Adaptation

04 May 2004

Mostly when I write, I have no worries about plagiarism. My writing is based on my life experiences; when I have worries, they’re not about appropriating others’ material so much as about revealing shared stories when I know other participants might be reluctant to have the stories shared.

Sometimes, though, I read something, or see a movie, and I say to myself, “I wish I had written that”. Often I think this and then forget about it. Other times, I’m compelled to try my hand at emulating the author, or at adapting the source material.

Something funny happened on the way to writing the short story for last week’s class:

I read Craig Thompson’s graphic novel, Good-bye, Chunky Rice, and a subplot affected me in a profound way. (Craig Thompson interview here and here.) Part of the backstory is that two of the characters, brothers, once owned a dog named Stomper. Stomper gave birth to a litter of pups, but the boys’ father made one of the brothers drown them. This event haunts both boys. It haunts me, too. It’s a great little story, and I wish that I had conceived it. I wished it so much that I could think of little else while writing last week’s short story. Instead, I spent my time adapting this comic book to prose.

This raised a lot of complex questions. Quite obviously, Craig Thompson wrote this story in its original form. At what point does it become mine? Simply when I’ve converted it to prose? I don’t think so. When I’ve changed the names of all the characters? I don’t think so. Then when? Can it ever become mine?

How do I make the story mine?

As I’ve only written a first draft, I don’t feel tremendous pressure for complete immediate ownership of the story. For now, I’m content to have adapted the section from the comic book, making what changes occurred to me, fleshing out certain aspects, and adding to the story in one significant respect. I worked to incorporate elements of the myth of Artemis/Diana into the story. By doing this — and adding an “inspired by the work of Craig Thompson” to the byline — I feel that the story is beginning to become mine. But is it really? I mean, I’ve lifted some dialogue and phrasing directly from Armstrong’s comic.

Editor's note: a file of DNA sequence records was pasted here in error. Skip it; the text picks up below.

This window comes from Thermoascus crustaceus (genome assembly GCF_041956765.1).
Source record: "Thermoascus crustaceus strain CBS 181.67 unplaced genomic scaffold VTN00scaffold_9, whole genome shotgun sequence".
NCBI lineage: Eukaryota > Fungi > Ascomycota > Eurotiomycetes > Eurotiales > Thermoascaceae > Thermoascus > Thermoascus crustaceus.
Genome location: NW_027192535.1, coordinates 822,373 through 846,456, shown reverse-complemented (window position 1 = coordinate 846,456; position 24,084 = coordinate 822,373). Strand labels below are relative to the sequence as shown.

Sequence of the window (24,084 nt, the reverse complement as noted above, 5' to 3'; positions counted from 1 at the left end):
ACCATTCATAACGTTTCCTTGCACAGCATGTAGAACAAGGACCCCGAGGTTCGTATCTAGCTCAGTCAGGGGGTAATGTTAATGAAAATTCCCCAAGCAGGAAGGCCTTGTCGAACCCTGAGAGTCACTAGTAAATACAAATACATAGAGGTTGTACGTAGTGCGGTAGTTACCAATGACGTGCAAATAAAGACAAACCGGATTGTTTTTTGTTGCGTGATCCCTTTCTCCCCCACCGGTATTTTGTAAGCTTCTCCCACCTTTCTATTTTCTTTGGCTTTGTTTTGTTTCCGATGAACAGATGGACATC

I’m delved deep into a grey area, and I don’t know where the line is.

Ultimately, if I was ever to be truly happy with this story, and wanted to publish it, and still felt it was too similar to the source material, I would actually contact Armstrong to ask his permission to use his idea.


I’ve posted the first draft of Harbinger for you to read. (Remember: this is a first draft. I welcome comments and suggestions. I’m not going to be hurt or offended by anything you say. In fact, any advice you can give at this point is going to make the story stronger and, more importantly, more mine and not Thompson’s.) If I had the time, I’d scan the relevant panels from the comic and post them for you to compare with the story.


While doing yardwork on Saturday morning, several changes occurred to me, all of which help differentiate the story from Thompson’s.

The most important change I could make (but have no plans to do so — yet) is to alter the ending. The ending is a literal adaptation from Thompson. If I were to change the ending (and that would be difficult, because I love the ending), then the only remaining strongly-shared element of the stories would be the drowning of the puppies. At that point, I’d probably feel I owned my story.

For now though, I’m working on more writerly concerns. My classmates noted, once again, that I need to develop the characters more, to explain their motivations, to make them more complex, to show the dynamics of their relationships. They also felt the actual drowning scene was rushed. Great points.

To that end, my second draft will feature more background regarding the father, who becomes “a hard man, though he was not mean”. The father will have a personal relationship with the dog, Diana, so that when he orders the pups drowned, it carries more weight, and has a (more) rational basis. There’ll be more detail regarding the dog’s pregnancy. All three characters will watch the birth. Pa will be happy to have the puppies at first, but when he returns from his logging job, he’ll be dismayed at the manner in which Diana has wasted away. He’ll have Alex drown the puppies because he can’t do it himself. Etc.

The character development in the first draft was constrained by the assignment. Some of these constraints have been lifted for the second draft, and we’re supposed to add five pages to the story. That’s plenty of room to flesh out the characters and their relationships, and to work toward making the story more fully mine.

Comments


On 04 May 2004 (03:14 PM),
kaibutsu said:

I think it’s all grey area, really; a question of how much we want to try to draw lines separating ‘my’ ideas from ‘yours.’ Sure, there’s a legal question possibly involved if your were to publish it, but there’s so much adaptation and reworking of other stories out there that it’s hard to say that this story of the drowning of the puppies – a kind of story definitely told before – is plagiarism. (In fact, I think the worst you could be accused of is theft of intellectual property – plagiarism probably doesn’t even strictly apply, unless you are copying dialogue word-for-word.)